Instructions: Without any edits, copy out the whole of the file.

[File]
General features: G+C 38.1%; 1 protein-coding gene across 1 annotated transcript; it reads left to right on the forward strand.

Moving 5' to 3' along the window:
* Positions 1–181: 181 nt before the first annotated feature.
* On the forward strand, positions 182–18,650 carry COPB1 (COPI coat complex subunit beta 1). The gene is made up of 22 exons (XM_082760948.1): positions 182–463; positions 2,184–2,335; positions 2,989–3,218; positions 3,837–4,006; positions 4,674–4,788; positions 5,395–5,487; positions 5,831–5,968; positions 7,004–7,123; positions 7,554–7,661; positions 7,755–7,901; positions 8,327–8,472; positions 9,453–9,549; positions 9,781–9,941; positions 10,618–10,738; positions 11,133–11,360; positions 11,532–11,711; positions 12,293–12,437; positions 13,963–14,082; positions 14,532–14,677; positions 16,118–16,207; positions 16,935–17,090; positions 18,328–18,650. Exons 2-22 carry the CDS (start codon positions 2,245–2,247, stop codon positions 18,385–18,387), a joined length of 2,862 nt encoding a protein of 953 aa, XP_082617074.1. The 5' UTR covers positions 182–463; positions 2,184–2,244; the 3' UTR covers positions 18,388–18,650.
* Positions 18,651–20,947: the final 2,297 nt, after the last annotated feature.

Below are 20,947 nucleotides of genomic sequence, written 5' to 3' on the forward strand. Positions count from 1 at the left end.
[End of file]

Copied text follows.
General features: G+C 38.1%; 1 protein-coding gene across 1 annotated transcript; it reads left to right on the forward strand.

Moving 5' to 3' along the window:
* Positions 1–181: 181 nt before the first annotated feature.
* On the forward strand, positions 182–18,650 carry COPB1 (COPI coat complex subunit beta 1). The gene is made up of 22 exons (XM_082760948.1): positions 182–463; positions 2,184–2,335; positions 2,989–3,218; positions 3,837–4,006; positions 4,674–4,788; positions 5,395–5,487; positions 5,831–5,968; positions 7,004–7,123; positions 7,554–7,661; positions 7,755–7,901; positions 8,327–8,472; positions 9,453–9,549; positions 9,781–9,941; positions 10,618–10,738; positions 11,133–11,360; positions 11,532–11,711; positions 12,293–12,437; positions 13,963–14,082; positions 14,532–14,677; positions 16,118–16,207; positions 16,935–17,090; positions 18,328–18,650. Exons 2-22 carry the CDS (start codon positions 2,245–2,247, stop codon positions 18,385–18,387), a joined length of 2,862 nt encoding a protein of 953 aa, XP_082617074.1. The 5' UTR covers positions 182–463; positions 2,184–2,244; the 3' UTR covers positions 18,388–18,650.
* Positions 18,651–20,947: the final 2,297 nt, after the last annotated feature.

Below are 20,947 nucleotides of genomic sequence, written 5' to 3' on the forward strand. Positions count from 1 at the left end.